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November 29, 2006

Shorties

Popmatters reviews several books by and about poet Allen Ginsberg.


The Philadelphia Inquirer eulogizes author Bebe Moore Campbell.


Popmatters profiles the WBEZ public radio program, "This American Life."

Sure, there are podcasts and online archives, but This American Life is best experienced as a voice that inserts itself into your daily life in ways that are particular to the classic radio experience—driving in your car, sitting on your porch, sprawled across your bed. It’s an active listening that connects to your brain only through the ears, yet seems as tangible as being in the audience of a theater.


The winners of the 2006 National Outdoor Book Awards have been announced.


Cracked lists the seven "lamest fight scenes of all time."


Singer-songwriter Pete Yorn tells Harp 10 things you didn't know about him.

2) The first song I sang in public was “Talent Show” by the Replacements, and it was sophomore year of high school at a talent show. I was a singing drummer. And another band that was instrumental heard me and asked me to sing Neil Young’s “Rockin’ in the Free World” that same night.


Daytrotter has Athens' Elf Power in the studio for a performance and interview.


In the San Francisco Bay Guardian, author Michelle Tea recommends some good books she read this year.


The Minneapolis City Pages interviews author Neil Gaiman.

CP: Are you still excited to see your writing turned into movies?

Gaiman: I don't ever remember being excited. Probably the nearest I got was Good Omens in 1990, the point where I was being flown into Hollywood in a jumbo jet, me and Terry Pratchett being fed smoked salmon while crossing the Atlantic. And then we had one of those standard Hollywood experiences where we're being kept in the Chateau Marmont, writing an outline every morning, which we're having a meeting about every afternoon, and realizing they've never read any of them.


Drowned in Sound reviews the Sufjan Stevens Songs for Christmas box set.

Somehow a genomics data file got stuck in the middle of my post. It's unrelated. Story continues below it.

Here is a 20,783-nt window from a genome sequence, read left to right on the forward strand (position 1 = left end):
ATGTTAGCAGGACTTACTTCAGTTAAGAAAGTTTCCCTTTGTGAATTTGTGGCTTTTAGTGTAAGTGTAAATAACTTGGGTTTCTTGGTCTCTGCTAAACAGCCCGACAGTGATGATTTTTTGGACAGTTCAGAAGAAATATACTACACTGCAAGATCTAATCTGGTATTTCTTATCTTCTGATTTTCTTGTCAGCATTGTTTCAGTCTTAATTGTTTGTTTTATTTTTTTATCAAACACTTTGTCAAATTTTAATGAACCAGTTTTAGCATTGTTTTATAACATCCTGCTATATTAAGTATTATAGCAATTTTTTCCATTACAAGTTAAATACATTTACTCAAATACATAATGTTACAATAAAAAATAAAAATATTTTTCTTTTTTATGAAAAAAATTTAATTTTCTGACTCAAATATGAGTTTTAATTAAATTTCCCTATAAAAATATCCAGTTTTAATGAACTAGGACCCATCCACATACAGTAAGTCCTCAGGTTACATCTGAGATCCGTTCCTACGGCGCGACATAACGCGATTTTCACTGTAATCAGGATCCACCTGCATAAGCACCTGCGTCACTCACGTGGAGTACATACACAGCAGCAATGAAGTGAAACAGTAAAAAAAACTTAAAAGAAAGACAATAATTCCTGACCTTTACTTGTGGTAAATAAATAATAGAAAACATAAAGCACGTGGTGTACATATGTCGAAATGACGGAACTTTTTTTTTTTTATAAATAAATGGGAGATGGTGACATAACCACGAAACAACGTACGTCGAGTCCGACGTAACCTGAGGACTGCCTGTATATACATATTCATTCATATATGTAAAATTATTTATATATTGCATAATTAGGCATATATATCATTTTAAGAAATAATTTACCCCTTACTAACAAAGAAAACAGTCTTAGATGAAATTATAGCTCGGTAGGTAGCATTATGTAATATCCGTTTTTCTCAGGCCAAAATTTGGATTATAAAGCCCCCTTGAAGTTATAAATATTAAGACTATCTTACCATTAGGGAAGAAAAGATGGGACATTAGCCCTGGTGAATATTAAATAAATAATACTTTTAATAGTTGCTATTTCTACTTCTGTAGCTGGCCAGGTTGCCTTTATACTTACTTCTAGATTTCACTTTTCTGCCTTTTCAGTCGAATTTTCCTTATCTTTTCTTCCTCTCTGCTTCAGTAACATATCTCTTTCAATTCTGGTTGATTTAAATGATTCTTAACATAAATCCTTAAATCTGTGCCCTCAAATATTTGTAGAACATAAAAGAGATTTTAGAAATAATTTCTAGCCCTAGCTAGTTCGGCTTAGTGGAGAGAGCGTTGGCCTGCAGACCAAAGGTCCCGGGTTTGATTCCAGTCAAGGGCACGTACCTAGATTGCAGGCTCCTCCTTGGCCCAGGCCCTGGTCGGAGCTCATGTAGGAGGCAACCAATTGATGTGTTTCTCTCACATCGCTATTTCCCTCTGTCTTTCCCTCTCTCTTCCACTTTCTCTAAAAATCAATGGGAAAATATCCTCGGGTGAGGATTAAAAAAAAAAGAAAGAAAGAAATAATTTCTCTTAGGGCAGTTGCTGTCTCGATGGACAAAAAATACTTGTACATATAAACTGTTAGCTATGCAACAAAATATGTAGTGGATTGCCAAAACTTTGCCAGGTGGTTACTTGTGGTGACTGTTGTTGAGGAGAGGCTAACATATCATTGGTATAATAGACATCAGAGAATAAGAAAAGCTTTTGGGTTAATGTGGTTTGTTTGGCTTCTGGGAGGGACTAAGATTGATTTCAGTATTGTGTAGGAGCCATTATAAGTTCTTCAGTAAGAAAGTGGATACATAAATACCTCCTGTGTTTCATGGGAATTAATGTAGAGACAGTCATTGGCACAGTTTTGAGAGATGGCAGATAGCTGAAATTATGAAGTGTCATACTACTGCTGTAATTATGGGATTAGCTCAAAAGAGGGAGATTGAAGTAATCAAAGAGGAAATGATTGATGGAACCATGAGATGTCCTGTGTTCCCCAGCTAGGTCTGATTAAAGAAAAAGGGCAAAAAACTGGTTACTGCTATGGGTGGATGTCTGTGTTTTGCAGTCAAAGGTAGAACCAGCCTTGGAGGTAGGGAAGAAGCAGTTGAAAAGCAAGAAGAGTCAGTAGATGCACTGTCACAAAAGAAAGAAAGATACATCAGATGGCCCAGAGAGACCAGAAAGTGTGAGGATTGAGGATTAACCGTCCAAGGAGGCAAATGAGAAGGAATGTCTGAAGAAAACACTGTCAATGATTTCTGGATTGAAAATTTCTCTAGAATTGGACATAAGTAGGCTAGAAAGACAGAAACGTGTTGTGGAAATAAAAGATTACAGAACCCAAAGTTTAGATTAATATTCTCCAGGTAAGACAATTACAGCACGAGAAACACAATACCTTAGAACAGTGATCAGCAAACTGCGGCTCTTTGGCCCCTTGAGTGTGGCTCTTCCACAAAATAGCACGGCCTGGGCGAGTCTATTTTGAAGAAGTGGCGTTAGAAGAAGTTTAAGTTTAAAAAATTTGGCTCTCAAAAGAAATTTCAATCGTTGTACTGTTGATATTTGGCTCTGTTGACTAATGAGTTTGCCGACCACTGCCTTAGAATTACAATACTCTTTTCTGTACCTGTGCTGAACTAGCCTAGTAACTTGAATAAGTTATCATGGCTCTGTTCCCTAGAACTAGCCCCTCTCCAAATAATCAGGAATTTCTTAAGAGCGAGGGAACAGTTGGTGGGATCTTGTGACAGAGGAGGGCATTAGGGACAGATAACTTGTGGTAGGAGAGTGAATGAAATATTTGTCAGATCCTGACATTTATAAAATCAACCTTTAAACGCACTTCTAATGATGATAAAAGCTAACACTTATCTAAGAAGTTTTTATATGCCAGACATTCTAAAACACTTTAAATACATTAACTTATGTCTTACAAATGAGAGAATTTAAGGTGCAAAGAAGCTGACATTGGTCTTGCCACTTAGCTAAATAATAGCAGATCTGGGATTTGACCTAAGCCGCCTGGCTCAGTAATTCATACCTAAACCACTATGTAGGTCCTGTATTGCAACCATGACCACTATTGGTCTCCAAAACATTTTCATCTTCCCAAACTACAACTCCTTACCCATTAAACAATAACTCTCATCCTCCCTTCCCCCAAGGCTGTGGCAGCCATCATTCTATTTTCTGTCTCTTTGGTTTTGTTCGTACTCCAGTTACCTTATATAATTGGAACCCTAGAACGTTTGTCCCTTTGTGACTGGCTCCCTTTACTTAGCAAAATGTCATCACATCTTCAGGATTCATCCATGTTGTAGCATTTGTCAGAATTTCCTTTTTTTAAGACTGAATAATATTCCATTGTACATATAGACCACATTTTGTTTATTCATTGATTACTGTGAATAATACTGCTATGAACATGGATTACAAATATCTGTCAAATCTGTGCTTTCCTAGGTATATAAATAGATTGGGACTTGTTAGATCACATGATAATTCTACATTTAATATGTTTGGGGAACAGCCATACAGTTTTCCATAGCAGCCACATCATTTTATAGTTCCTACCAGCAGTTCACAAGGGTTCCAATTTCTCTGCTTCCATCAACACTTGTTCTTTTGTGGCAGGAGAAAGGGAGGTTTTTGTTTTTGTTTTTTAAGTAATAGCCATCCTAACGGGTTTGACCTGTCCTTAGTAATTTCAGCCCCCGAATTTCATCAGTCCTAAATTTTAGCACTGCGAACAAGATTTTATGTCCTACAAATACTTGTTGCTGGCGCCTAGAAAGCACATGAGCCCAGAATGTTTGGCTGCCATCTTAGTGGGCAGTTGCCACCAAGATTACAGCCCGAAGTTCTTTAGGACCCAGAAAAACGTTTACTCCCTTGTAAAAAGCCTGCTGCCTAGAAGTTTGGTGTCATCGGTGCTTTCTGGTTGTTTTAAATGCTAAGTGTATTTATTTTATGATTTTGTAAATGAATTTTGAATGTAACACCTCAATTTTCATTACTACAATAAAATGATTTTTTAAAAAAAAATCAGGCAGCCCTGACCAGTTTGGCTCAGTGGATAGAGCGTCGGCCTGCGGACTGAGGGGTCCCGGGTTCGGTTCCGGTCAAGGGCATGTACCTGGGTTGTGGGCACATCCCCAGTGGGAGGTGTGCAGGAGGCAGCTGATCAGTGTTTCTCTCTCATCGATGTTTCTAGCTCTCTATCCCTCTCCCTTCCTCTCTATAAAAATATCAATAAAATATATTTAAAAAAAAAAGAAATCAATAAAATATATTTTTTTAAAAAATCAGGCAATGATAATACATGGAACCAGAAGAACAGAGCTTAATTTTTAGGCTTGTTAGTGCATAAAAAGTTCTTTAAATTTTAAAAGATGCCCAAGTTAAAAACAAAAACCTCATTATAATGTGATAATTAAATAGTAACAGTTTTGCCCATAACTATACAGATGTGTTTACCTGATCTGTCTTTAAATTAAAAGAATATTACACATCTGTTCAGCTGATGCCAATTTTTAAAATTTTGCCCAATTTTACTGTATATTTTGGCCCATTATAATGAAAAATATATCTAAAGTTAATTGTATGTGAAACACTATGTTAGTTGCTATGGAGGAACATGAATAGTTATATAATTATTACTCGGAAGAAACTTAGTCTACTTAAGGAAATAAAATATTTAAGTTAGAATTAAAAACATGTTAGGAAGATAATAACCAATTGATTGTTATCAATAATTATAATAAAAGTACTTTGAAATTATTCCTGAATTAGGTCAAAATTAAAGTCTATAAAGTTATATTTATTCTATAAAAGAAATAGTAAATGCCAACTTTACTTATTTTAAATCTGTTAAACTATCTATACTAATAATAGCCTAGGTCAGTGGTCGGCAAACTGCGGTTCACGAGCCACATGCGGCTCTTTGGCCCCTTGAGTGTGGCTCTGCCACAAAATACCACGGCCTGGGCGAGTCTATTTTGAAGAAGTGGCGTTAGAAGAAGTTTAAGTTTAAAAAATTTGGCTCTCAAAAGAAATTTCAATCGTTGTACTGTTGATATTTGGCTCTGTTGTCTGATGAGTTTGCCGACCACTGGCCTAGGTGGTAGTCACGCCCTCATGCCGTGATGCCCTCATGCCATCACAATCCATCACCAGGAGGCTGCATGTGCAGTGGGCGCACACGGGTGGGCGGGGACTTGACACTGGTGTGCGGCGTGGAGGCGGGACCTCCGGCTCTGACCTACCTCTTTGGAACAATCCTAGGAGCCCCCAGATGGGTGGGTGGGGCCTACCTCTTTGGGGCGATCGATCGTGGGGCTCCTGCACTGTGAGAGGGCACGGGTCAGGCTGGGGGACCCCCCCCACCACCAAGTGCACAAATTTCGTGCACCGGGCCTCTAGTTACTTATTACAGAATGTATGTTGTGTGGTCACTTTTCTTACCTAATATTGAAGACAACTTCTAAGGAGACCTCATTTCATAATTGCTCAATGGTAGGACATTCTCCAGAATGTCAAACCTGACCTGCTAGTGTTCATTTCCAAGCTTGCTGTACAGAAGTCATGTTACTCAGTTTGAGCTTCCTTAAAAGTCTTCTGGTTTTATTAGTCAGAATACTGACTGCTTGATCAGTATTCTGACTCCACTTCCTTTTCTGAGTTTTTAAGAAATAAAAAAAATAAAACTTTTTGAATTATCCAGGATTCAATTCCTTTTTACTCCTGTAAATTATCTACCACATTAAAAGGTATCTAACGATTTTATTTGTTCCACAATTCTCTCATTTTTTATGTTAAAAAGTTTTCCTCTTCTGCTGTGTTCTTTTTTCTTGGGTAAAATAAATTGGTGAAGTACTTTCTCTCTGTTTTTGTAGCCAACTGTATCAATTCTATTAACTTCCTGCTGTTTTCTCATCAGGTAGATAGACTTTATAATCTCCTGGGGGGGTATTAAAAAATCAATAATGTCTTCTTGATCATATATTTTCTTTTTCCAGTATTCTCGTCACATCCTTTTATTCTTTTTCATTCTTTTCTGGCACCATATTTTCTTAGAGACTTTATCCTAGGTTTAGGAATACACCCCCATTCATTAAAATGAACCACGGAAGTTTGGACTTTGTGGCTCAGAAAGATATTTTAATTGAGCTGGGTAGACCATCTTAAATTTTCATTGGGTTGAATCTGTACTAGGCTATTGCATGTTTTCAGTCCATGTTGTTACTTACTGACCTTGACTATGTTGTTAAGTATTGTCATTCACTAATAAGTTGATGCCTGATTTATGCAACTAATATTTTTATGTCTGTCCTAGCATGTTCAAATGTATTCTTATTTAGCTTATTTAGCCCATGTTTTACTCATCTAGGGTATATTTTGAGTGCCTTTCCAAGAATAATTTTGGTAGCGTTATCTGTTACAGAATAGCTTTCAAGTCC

If it wasn't already sold-out on Play and Amazon, it'd make a perfect Christmas present for anyone from your little nephew, who you're trying to bribe into liking the same music as you, to your grandma who can't, for once, complain that it's too loud. It beats Slade and Wizzard hands down, anyway.


Today's 2006 music lists:

The Chicago Maroon - Emale Gray (best 5 albums)
The Chicago Maroon - Eric Benson (best 5 albums)
The Chicago Maroon - Ethan Stanislawski (best 5 albums)
The Chicago Maroon - Oliver Mosier (best 5 albums)
The Chicago Maroon - Rose Schapiro (best 5 albums)
Christianity Today (best Christian albums)
Fimoculous (21 albums of the year)


The Los Angeles Times profiles three "pop-folk" musicians: Joanna Newsom, Loreena McKennitt, and Karen Dalton.


Mute Math's self-titled album makes Christianity Today's list of the best Christian albums of 2006.


Ignatious J.Reilly, of A Confederacy of Dunces, has a MySpace page.


Dans Mon Cafe collects "these Boots Are Made for Walkin'" covers.


Venus zine interviews Colin Meloy of the Decemberists.

Do you worry your listeners have a hard time separating you from your characters?

Yeah , because pop music is typically a first-person monologue. It’s perfectly acceptable to write about these things in short stories or novels. It’s different in pop music because it’s seen as a confessional on the part of the songwriter.


see also:

this week's CD & DVD releases

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